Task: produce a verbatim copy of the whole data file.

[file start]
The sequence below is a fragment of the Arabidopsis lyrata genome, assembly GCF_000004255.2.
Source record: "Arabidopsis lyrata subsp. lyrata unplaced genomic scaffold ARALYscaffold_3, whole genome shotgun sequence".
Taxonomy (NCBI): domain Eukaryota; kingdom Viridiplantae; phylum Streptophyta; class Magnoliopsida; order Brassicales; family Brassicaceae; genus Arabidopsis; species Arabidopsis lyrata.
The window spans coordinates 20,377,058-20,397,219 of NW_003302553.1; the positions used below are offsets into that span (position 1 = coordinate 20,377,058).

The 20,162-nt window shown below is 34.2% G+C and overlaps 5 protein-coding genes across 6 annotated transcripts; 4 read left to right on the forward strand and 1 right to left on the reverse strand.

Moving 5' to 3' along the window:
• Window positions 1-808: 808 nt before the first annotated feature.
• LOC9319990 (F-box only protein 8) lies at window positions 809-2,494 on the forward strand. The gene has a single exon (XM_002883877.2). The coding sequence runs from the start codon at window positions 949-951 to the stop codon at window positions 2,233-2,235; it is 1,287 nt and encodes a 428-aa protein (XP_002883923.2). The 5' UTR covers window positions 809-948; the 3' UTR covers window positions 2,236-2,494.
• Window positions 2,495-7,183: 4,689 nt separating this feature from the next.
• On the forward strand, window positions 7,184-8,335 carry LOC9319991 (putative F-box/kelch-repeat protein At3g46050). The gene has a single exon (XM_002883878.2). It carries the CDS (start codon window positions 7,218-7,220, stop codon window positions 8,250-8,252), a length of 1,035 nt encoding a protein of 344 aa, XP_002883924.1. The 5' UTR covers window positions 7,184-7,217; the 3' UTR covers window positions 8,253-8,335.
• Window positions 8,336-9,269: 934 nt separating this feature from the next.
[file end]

The sequence below is a fragment of the Arabidopsis lyrata genome, assembly GCF_000004255.2.
Source record: "Arabidopsis lyrata subsp. lyrata unplaced genomic scaffold ARALYscaffold_3, whole genome shotgun sequence".
Taxonomy (NCBI): domain Eukaryota; kingdom Viridiplantae; phylum Streptophyta; class Magnoliopsida; order Brassicales; family Brassicaceae; genus Arabidopsis; species Arabidopsis lyrata.
The window spans coordinates 20,377,058-20,397,219 of NW_003302553.1; the positions used below are offsets into that span (position 1 = coordinate 20,377,058).

The 20,162-nt window shown below is 34.2% G+C and overlaps 5 protein-coding genes across 6 annotated transcripts; 4 read left to right on the forward strand and 1 right to left on the reverse strand.

Moving 5' to 3' along the window:
• Window positions 1-808: 808 nt before the first annotated feature.
• LOC9319990 (F-box only protein 8) lies at window positions 809-2,494 on the forward strand. The gene has a single exon (XM_002883877.2). The coding sequence runs from the start codon at window positions 949-951 to the stop codon at window positions 2,233-2,235; it is 1,287 nt and encodes a 428-aa protein (XP_002883923.2). The 5' UTR covers window positions 809-948; the 3' UTR covers window positions 2,236-2,494.
• Window positions 2,495-7,183: 4,689 nt separating this feature from the next.
• On the forward strand, window positions 7,184-8,335 carry LOC9319991 (putative F-box/kelch-repeat protein At3g46050). The gene has a single exon (XM_002883878.2). It carries the CDS (start codon window positions 7,218-7,220, stop codon window positions 8,250-8,252), a length of 1,035 nt encoding a protein of 344 aa, XP_002883924.1. The 5' UTR covers window positions 7,184-7,217; the 3' UTR covers window positions 8,253-8,335.
• Window positions 8,336-9,269: 934 nt separating this feature from the next.